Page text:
Thursday, 29 November 2012

A Humble Crown

"Grey hair is a crown of splendour, it is attained by a righteous life" (Proverbs 16:31)

Sundays are just the best. The day breaks with a sweetness to it, birdsong is clearer. It is a day of breathing deeply, pausing often and most of all, giving thanks. As our voices are carried out and over the mountaintops, joy is born. I look around the room where we are gathered, starting with a beautiful nonagenarian man, eyes closed, his bony hands resting lightly in his lap. Then glancing over each radiant face, before my gaze comes to rest on my littlest one, arms up, his small palms stretched out wide. Five generations, joined together in song... The moment swells and becomes a memory. Later, when the little worshipper is sitting in the elder's lap, I am struck by the gentle strength and unmistakable sense of peace around this man. The time is over all too soon, and I just know that if I could spend a day sitting at his feet, I would be richer and have deeper understanding.

One of the sad realities of living in the mountains, has always been the vast distance between us and our families. I used to think that our children would be poorer for growing up without an extended family. They have no real concept of family in terms of blood relations, but we have been truly blessed by an amazing "mountain family". They are not there to replace those who are far away, but they have given us a sense of belonging, added substance to our lives and offered more than generous support.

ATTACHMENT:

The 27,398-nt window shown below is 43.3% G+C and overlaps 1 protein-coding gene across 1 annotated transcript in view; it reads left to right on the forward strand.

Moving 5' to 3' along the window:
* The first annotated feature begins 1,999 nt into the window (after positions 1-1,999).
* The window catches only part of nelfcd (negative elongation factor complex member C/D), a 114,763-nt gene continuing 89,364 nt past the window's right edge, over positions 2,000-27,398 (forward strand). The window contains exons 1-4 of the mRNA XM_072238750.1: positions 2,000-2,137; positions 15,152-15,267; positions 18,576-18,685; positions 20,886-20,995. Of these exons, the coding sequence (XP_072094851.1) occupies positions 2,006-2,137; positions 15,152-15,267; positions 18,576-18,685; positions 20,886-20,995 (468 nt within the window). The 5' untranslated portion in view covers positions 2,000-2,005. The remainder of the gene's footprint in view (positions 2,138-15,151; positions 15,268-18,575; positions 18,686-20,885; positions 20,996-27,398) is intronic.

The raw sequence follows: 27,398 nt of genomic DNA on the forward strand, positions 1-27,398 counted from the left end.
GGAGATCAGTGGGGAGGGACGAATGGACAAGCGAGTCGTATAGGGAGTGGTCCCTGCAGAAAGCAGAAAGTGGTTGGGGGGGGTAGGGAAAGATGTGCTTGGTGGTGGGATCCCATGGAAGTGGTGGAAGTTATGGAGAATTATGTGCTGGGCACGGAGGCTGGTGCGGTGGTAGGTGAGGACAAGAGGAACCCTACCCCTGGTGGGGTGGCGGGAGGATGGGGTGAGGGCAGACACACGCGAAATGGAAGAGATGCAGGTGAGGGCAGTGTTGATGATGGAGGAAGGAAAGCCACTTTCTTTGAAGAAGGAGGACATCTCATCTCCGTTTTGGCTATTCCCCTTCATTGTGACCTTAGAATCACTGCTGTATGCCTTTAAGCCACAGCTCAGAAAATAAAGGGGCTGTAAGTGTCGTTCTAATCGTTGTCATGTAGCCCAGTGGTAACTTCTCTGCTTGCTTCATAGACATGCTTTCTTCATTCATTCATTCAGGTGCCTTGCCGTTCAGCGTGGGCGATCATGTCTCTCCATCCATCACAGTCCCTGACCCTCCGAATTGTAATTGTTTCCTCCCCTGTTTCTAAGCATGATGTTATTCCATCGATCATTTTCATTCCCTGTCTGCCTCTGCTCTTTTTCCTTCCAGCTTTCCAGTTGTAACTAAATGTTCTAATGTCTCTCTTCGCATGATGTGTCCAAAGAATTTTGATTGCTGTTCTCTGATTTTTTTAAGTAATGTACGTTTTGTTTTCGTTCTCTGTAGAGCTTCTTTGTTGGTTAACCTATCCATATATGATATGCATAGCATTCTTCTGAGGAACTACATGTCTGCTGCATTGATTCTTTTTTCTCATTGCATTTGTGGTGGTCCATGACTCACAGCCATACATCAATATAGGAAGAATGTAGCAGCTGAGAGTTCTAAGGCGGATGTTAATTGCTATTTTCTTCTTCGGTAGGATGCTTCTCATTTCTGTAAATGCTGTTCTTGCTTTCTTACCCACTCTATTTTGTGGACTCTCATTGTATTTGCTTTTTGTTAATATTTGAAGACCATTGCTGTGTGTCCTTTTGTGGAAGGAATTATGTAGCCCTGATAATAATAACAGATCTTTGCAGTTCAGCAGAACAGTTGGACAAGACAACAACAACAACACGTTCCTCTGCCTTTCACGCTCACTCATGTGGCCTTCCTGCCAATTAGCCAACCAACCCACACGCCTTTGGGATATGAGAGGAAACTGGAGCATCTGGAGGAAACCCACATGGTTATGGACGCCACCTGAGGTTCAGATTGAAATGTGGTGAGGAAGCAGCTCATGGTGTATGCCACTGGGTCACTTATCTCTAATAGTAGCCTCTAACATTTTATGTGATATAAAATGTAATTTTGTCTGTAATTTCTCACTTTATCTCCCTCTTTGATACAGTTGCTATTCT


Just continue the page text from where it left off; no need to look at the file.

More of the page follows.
The best of all is that we are the "youngsters" in this family. What binds us is a shared love for Christ. The respect I feel for them is not because they are such wise, strong and "good" folk, but because they are humble and real. For me, the heart of a healthy community is mutual respect. This morning I almost read "over" 1 Peter 2:17: Show proper respect for everyone... At first glance it seemed so obvious, but then I looked again. Show, meaning; make it outward, tangible. Everyone being, I would imagine, well, everyone. Not only those whom I think have earned it, or have a position that demands it. Everyone. The word "respect" comes from the Greek word timao meaning honour, revere or venerate. It literally means placing a great value on something. Interestingly, today we tend to place our values on personal rights and the equality of man. Loving God means surrendering my rights and being willing to serve.